In a thoroughly stunning reversal, House Republicans, who were taking a public beating for their steadfast refusal to pass a 2-month extension of the Bush payroll tax cuts, caved in to the public pressure and passed the bill by unanimous consent.
This was a mechanism where no one could go on the record opposing the bill. If there was one objection a roll call vote would be in order, and Republicans that oppose the tax cut would have to go on record.
And again, at the heart of the problem in getting this measure passed, we find the TEA Party: perennial opponents of anything that might just help this country pull itself out of a financial crisis. TEA Partiers have become the petulant children in congress who have just received a severe scolding from both sides of the aisle. President Obama summed it up nicely in his speech before a crowd of supporters yesterday:
“I mean, has this place become so dysfunctional that even when people agree to things, we can’t do it? It doesn’t make any sense”
Senate Leader Harry Reid was gloating, I think, when he added these words upon hearing the news that the House had passed the bill:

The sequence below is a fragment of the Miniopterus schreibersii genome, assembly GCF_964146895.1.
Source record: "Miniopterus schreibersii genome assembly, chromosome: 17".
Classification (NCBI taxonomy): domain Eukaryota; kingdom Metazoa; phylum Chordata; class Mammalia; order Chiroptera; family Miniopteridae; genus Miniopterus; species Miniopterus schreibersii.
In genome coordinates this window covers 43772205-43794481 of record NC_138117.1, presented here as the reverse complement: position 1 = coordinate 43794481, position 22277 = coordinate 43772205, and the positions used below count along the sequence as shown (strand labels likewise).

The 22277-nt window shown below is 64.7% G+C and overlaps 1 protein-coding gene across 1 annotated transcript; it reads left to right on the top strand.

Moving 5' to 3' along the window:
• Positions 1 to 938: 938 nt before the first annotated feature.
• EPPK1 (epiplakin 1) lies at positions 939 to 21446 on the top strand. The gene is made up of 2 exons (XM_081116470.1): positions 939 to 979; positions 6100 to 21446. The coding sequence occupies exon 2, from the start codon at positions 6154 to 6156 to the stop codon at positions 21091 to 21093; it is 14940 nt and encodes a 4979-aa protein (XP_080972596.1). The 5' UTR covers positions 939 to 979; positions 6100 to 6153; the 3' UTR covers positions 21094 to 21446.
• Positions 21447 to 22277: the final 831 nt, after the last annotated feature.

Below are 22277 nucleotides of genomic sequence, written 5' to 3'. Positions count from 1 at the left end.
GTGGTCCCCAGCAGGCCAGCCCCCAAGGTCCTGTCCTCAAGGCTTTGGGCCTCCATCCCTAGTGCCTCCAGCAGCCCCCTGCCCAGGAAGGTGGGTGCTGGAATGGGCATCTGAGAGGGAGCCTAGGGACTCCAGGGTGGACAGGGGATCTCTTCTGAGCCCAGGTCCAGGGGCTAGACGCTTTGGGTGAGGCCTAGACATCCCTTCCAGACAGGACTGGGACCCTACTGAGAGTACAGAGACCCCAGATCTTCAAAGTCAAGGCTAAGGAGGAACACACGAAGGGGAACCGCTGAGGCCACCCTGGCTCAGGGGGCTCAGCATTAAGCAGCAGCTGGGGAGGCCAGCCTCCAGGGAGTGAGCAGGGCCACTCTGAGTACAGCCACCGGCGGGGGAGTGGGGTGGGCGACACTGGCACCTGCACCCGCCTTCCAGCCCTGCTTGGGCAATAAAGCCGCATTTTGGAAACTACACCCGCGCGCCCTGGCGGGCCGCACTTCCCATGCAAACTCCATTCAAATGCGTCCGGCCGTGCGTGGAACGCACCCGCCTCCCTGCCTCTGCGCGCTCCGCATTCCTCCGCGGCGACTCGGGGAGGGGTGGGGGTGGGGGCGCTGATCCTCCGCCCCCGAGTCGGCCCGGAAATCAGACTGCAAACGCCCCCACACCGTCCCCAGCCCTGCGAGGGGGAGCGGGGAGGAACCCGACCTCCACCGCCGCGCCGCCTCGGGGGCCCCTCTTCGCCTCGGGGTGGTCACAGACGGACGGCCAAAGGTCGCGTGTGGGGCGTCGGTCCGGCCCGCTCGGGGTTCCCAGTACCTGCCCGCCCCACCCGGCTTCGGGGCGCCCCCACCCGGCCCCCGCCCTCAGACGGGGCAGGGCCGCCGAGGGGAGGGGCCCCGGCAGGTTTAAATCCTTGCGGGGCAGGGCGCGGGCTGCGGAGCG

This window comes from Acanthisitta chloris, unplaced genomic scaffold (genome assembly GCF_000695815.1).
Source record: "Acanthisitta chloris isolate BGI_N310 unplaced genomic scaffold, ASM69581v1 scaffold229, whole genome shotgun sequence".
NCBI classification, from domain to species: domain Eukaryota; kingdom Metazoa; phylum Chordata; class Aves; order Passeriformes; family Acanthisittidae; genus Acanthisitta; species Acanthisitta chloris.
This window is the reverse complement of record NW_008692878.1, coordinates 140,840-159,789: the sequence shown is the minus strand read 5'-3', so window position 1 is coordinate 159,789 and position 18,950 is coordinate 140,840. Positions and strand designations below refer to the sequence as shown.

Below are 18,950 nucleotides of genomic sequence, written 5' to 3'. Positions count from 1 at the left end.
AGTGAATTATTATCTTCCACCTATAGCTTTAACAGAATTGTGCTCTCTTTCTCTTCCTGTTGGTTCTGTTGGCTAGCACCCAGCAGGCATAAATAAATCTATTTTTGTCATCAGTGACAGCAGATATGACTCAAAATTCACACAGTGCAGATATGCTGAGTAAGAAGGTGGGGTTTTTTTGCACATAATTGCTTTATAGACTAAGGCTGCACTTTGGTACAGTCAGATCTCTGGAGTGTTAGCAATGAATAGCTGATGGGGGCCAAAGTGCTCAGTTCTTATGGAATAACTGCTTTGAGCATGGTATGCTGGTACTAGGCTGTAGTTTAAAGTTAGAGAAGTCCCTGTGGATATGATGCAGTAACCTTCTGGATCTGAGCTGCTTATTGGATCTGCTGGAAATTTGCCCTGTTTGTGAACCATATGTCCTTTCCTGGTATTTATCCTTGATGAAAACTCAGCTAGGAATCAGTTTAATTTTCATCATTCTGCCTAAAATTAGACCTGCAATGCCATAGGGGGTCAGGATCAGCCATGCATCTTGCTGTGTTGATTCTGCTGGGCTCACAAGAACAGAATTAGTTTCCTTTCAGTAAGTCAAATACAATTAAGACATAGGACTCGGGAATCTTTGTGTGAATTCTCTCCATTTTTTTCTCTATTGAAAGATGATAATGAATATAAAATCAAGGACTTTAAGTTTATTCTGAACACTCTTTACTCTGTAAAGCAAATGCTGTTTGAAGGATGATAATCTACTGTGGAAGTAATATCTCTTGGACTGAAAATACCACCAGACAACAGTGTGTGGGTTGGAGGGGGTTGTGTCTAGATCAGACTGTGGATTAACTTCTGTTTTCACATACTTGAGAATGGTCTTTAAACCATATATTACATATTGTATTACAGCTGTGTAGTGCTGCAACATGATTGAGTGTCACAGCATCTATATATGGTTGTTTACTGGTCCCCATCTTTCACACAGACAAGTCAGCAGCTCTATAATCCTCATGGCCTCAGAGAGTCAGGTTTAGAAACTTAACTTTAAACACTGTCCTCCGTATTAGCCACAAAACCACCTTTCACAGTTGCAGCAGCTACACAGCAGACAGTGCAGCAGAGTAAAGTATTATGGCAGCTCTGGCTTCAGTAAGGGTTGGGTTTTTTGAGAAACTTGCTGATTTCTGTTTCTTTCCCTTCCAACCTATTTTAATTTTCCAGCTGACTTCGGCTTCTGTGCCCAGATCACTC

“I hope this Congress has had a very good learning experience, especially those who are newer to this body. Everything we do around here does not have to wind up in a fight. That isn’t the way things need to be. People wonder why the approval rating of Congress is so low. I don’t wonder. It seems that everything we’ve done this last year has been a knock-down, drag-out fight. There is no reason to do that.”
Now the problem is that this issue is not resolved. The problem is that all we have accomplished is a postponement. But that may just be the silver lining in this very dark cloud. Because we are postponing the argument into next year, next year during primary season when everyone is starting to pay attention. If Republicans and TEA Partiers start making the same sorts of noises they were making between Thanksgiving and Christmas, when most people aren’t paying attention, people are going to start to take notice.